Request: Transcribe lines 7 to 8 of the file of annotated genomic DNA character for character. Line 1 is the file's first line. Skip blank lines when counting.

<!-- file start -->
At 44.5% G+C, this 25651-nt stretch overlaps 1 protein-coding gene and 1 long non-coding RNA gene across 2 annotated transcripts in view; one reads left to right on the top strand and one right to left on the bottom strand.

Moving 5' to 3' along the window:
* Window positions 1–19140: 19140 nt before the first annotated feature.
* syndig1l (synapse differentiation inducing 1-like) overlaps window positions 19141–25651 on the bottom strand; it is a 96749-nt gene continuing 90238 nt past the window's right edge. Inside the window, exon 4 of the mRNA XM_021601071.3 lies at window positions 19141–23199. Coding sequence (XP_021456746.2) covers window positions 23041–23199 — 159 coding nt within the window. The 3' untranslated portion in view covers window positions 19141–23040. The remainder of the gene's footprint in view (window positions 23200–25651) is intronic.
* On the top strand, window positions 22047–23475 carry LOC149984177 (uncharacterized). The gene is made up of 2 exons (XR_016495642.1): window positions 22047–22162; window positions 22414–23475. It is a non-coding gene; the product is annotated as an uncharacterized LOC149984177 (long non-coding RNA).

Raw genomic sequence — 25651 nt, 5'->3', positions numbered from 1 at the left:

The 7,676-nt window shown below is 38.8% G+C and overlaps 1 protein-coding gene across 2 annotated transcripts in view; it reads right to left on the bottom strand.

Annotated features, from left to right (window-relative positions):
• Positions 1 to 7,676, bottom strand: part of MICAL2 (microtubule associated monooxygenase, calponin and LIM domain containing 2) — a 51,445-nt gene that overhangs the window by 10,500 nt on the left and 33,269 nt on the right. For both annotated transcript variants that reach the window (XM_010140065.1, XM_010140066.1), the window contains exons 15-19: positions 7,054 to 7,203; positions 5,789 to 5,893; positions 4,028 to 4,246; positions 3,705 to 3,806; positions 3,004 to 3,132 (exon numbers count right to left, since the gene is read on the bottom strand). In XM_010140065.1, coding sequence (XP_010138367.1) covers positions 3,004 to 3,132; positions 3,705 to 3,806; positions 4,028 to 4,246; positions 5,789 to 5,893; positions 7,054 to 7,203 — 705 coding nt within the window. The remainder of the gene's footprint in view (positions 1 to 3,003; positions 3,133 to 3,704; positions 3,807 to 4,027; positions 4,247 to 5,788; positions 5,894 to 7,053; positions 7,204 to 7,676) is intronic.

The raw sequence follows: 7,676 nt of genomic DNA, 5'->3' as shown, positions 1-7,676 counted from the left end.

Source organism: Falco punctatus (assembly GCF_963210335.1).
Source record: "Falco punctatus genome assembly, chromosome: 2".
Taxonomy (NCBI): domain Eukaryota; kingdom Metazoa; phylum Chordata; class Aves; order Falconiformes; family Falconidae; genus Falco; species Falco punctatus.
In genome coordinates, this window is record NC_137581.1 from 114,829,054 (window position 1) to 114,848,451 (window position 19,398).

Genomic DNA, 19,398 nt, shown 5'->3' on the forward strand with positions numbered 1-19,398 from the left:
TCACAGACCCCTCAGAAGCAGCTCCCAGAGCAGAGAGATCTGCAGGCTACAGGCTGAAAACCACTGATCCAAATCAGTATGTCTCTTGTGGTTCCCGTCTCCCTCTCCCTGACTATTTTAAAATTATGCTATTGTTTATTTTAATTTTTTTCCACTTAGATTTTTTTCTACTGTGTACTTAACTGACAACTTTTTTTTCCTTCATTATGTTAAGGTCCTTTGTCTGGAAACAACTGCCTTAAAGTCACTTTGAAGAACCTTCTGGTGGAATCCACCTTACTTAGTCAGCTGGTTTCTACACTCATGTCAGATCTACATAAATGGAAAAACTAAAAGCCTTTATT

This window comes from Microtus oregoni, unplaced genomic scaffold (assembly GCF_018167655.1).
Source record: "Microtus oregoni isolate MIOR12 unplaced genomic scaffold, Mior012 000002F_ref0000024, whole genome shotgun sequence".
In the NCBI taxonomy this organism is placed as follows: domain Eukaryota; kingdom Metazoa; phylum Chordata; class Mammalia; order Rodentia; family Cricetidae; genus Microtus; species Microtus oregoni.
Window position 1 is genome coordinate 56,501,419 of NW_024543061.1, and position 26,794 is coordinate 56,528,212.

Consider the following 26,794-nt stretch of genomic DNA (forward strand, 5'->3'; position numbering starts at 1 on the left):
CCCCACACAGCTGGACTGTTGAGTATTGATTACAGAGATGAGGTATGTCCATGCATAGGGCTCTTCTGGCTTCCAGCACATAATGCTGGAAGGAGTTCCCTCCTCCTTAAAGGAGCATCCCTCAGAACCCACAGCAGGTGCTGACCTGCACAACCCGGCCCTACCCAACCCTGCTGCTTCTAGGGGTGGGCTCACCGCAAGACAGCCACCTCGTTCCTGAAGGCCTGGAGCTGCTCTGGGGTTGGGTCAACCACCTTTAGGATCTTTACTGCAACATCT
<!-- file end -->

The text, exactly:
The 7,676-nt window shown below is 38.8% G+C and overlaps 1 protein-coding gene across 2 annotated transcripts in view; it reads right to left on the bottom strand.

Annotated features, from left to right (window-relative positions):